# [gmx-users] Free Energy of Liquid Water

André Farias de Moura moura at ufscar.br
Tue Oct 6 20:47:41 CEST 2015

```Nathan,

I'm not pretty sure that I understood what you were planning to do with the
temperature, but this is what I would try:

(1) start from an equilibrated box of water

(2) fix the volume and temperature

(3) slowly decouple the electrostatic part of the interactions to get the
electrostatic part of the free energy

(4) slowly decouple the van der Waals interactions to get the dispersion
part of the free energy

(5) these two components may be summed to yield the free energy difference
between the bulk liquid and the corresponding ideal gas, both at the same
(P,T) point.

(6) other (P,T) point may be obtained now by applying standard equations
describing the free energy change of an ideal gas

I cannot tell how hard it should be to do steps 3 and 4 with the proper
precision, but it is doable and these are the limiting steps of the
modeling.

I hope it helps.

André

On Tue, Oct 6, 2015 at 12:01 AM, Nathan K Houtz <nhoutz at purdue.edu> wrote:

> Thank you, Professor Farais de Moura. That method of integrating to an
> ideal gas makes sense. However, I'm having trouble figuring out how to deal
> with the temperature. I hope my question isn't too basic, but I can't find
> any examples online and I know I am misunderstanding how it works. I want
> to integrate from about 200K to 1000K or so (above the critical
> temperature, which I believe is somewhere in the 700's of Kelvin for TIP4P
> water). To do this, I thought I would set the reference temperature to
> 1000, and increment temperature-lambda from 0.2 to 1, thinking that
> temperature-lambda would scale the absolute temperature. But after running
> a the simulations, it's evident that temperature-lambda does not affect the
> thermostat. Should I set the reference temperature to different
> temperatures for each run? What does the temperature-lambda affect in that
> case?
>
> Thanks for your help! Regards,
> Nathan H.
>
> ----- Original Message -----
> From: "André Farias de Moura" <moura at ufscar.br>
> To: "Discussion list for GROMACS users" <gmx-users at gromacs.org>
> Sent: Friday, October 2, 2015 9:26:28 AM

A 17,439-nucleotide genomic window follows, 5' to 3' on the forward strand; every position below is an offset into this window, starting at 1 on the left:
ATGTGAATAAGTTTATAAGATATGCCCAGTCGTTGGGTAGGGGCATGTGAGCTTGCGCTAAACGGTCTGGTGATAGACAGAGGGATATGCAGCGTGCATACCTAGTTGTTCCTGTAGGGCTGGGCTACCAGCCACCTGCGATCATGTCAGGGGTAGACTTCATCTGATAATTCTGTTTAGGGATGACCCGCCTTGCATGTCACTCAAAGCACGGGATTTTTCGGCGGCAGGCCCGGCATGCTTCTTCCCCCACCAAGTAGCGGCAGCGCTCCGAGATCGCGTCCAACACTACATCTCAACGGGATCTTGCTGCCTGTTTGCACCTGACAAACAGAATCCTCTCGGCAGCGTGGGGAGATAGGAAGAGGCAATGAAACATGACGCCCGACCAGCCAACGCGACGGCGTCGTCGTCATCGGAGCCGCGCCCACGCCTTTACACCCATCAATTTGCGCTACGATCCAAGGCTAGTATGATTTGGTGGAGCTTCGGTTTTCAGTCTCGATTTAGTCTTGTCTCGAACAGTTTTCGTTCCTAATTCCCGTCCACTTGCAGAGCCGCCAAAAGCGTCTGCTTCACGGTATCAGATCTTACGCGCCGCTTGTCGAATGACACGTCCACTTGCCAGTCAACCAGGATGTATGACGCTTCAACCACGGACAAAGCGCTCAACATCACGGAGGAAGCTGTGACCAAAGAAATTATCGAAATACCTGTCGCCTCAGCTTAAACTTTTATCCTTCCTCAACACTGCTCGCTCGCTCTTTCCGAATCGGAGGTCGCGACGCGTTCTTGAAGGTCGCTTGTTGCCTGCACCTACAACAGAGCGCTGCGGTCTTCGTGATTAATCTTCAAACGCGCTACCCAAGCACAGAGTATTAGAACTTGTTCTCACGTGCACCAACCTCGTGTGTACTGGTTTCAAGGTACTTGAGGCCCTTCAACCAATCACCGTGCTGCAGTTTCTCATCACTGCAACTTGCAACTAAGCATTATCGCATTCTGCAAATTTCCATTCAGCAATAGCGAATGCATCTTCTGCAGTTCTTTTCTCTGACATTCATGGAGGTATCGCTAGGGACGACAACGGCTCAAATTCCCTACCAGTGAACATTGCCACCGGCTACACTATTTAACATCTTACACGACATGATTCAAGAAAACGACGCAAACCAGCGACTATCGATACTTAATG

> Subject: Re: [gmx-users] Free Energy of Liquid Water
>
> Apart from stability/convergence issues, I guess that turning off all
> intermolecular interactions should take you to the ideal gas
> straightforwardly, but in a different (P,T) point as compared to your
> target. But if you managed to alchemically turn water into an ideal gas,
> then you just need to apply standard free change for an ideal gas along a
> (P,T) process to achieve your target state.
>
> Monte Carlo simulations a few years ago)
>
> you should be able to track the conversion of water into an ideal gas by
> means of the g(r) profiles, which should change from the typical TIP4P
> profiles to g(r)=1 for all distances ranging from zero to half of the
> smallest box length.
>
> On Thu, Oct 1, 2015 at 11:44 PM, Nathan K Houtz <nhoutz at purdue.edu> wrote:
>
> > Hi everyone,
> >
> > I would like to use Gromacs to do Thermodynamic Integration (TI) from
> > liquid water (TIP4P model) to an ideal gas, to find the relative free
> > energy. To do this, I believe  one generally integrates above the
> critical
> > point by increasing the temperature above the critical temperature and
> then
> > relaxing the pressure until the system is a diffuse gas. The mdp options
> > documentation is helpful, and I went through an ethanol solvation
> tutorial,
> > but there doesn't appear to be a "pressure-lambda" or a "volume-lambda"
> > option that I could use to do the second part. How can I get Gromacs to
> > calculate the dh/dl derivative while relaxing the pressure?
> >
> > In addition, all of the tutorials I found for thermodynamic integration
> > were for finding solvation free energies. The coulomb and VDW forces are
> > essentially changed from "completely on" to "completely off". But in my
> > case, I'd like to change the temperature and pressure between two nonzero
> > values. I don't want to begin my simulation at 0K and 0atm, but lambda
> > *must* go from 0 to 1. How can I define both starting and ending points
> for
> > the temperature and pressure (or volume, or density)?
> >
> > Thanks for your help!
> > Nathan H.
> > --
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>
>
> --
> _____________
>
> Prof. Dr. André Farias de Moura
> Department of Chemistry
> Federal University of São Carlos
> São Carlos - Brazil
> phone: +55-16-3351-8090
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--
_____________

Prof. Dr. André Farias de Moura
Department of Chemistry
Federal University of São Carlos
São Carlos - Brazil
phone: +55-16-3351-8090
```